The Lowdown: Swen Nater


“I was going to America to be a cowboy,” [Nater] recalled. “I wanted to be just like Roy Rogers. I thought everybody in the U.S. was a cowboy. I went from an orphanage to a Beverly Hills hotel in 22 hours. I had room service. I didn’t see any cowboys, though.”

Via “Where Are They Now? Swen Nater, former college and NBA center” by Dan Raley

Years Active: 1974 – 1984

Career Stats: 12.4 ppg, 11.6 rpg, 2.0 apg, 0.6 bpg, 0.5 spg,, 53.5% FG, 74.8% FT

Accolades: 1974 ABA Rookie of the Year, 2x All-ABA 2nd Team (1974-75), 1974 ABA Rookie 1st Team, 2x ABA All-Star (1974-75); 1975 ABA RPG Leader, 1980 NBA RPG Leader, 3rd All-Time in RB%

The journey of center Swen Nater to professional basketball is unlike any other. Born in the Netherlands, his mother departed Holland for the United States when he was 3-years old with Swen’s stepfather and one son. Swen, along with a sister, was left behind at an orphanage, waiting for the day their parents saved enough money to send for them. 6 years passed until finally an American television show, It Could Be You, organized the reunion of the Nater family.

Despite no knowledge of English when he arrived in the U.S. and not picking up basketball until his teens, Nater made his way onto the UCLA Bruins basketball team. Again, though, he had to wait. His two years at UCLA were spent backing up All-American Bill Walton. “Back up” is used as loosely as Nater was used sparingly. He averaged 2 minutes a game. However, Bill Walton acknowledged the value of battling Nater in practice to UCLA winning its titles:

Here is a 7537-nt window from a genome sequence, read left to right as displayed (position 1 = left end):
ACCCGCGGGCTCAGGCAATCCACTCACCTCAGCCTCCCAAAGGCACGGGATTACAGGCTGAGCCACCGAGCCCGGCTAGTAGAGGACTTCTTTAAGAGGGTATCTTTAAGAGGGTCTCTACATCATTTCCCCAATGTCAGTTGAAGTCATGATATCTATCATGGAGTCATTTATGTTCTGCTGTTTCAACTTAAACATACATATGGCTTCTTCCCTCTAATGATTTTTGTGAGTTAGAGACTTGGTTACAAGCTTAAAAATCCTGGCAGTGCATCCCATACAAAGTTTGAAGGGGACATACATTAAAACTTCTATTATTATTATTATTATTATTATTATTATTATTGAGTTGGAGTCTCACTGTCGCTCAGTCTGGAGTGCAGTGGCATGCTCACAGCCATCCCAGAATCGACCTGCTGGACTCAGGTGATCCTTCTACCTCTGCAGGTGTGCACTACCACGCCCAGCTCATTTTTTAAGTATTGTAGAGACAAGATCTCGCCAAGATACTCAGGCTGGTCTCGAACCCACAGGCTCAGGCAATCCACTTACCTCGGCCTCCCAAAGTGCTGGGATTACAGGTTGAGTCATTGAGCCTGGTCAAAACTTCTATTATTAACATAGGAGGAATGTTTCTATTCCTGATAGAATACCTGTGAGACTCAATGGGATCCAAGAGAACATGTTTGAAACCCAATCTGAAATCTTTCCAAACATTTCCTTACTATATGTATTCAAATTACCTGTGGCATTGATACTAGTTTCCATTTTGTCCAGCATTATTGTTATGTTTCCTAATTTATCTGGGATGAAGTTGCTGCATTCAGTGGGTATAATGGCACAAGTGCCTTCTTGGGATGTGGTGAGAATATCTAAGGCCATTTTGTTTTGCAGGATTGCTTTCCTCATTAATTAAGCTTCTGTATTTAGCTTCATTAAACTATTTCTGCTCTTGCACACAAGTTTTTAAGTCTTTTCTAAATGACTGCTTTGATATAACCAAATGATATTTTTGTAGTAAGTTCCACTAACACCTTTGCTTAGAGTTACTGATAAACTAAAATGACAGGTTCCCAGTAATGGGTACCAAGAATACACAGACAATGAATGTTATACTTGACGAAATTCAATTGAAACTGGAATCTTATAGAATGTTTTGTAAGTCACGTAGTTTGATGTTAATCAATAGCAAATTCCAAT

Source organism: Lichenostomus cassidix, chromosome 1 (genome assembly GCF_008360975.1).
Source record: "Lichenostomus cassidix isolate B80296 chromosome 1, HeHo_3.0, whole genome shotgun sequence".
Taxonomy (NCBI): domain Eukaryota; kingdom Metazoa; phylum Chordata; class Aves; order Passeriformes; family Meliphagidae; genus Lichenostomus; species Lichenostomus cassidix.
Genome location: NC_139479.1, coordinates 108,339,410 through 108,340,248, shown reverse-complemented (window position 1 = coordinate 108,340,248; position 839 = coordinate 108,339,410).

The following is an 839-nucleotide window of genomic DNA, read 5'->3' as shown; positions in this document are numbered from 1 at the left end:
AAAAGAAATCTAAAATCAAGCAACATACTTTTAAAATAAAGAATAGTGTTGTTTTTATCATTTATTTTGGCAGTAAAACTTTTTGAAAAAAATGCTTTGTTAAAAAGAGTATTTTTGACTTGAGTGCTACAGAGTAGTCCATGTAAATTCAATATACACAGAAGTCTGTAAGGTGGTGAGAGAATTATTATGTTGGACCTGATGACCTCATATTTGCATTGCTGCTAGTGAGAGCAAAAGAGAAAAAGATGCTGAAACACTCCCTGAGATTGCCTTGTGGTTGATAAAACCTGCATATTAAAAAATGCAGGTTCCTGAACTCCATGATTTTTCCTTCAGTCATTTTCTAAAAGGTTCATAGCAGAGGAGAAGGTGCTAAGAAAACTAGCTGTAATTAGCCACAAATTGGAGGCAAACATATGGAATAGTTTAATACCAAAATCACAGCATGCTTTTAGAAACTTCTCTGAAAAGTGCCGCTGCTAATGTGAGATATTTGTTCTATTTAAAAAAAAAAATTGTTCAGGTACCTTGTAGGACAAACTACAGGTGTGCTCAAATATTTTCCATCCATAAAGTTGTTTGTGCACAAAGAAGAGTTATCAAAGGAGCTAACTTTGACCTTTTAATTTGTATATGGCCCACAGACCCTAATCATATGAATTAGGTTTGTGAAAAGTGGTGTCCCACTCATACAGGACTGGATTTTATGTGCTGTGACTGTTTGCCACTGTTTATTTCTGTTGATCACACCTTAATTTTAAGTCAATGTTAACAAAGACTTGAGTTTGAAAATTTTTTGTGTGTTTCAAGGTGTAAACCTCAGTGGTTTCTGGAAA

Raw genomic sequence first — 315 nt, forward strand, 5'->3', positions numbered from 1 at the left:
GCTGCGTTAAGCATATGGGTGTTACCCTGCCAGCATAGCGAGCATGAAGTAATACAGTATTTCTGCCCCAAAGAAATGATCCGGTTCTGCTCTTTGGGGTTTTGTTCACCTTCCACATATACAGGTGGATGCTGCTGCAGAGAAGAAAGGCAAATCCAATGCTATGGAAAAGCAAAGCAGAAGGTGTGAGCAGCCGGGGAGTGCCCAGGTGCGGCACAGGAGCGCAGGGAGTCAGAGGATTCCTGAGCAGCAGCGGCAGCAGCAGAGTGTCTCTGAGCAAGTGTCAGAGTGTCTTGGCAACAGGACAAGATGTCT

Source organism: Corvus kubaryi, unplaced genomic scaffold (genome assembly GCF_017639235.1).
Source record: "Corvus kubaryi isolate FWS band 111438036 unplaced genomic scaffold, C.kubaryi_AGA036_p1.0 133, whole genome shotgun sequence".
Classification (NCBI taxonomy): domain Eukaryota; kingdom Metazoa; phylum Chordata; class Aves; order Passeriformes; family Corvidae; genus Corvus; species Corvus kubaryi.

“Swen is the best center I’ve played against all year.”

The praise heaped on Nater by Walton and Coach John Wooden encouraged the Milwaukee Bucks to select Nater 14th overall in the 1973 NBA draft making him the first player ever taken in the 1st round who’d never started a college basketball game. Except there was one problem for Nater. Milwaukee had Kareem Abdul-Jabbar and would undoubtedly use Nater as a backup or trade bait. Swen, while appreciative and happy with his time as Walton’s backup, was ready to showcase what he could do and wasn’t excited about being dangled about for a trade, either. Instead of signing with Milwaukee, he opted for the Virginia Squires who held his ABA rights.

His tenure in Virginia lasted only 17 games before the cash-strapped Squires sold him to the San Antonio Spurs. Finally finding stability and a healthy amount of playing time, Swen blossomed into a rebounding terror and one of the finest ABA centers. By season’s end he averaged 14 points and 12.5 rebounds while leading the ABA in field goal percentage (55%). The ultimate showcase for Nater  that season was the All-Star game in Norfolk where he uncorked 29 points and 22 rebounds.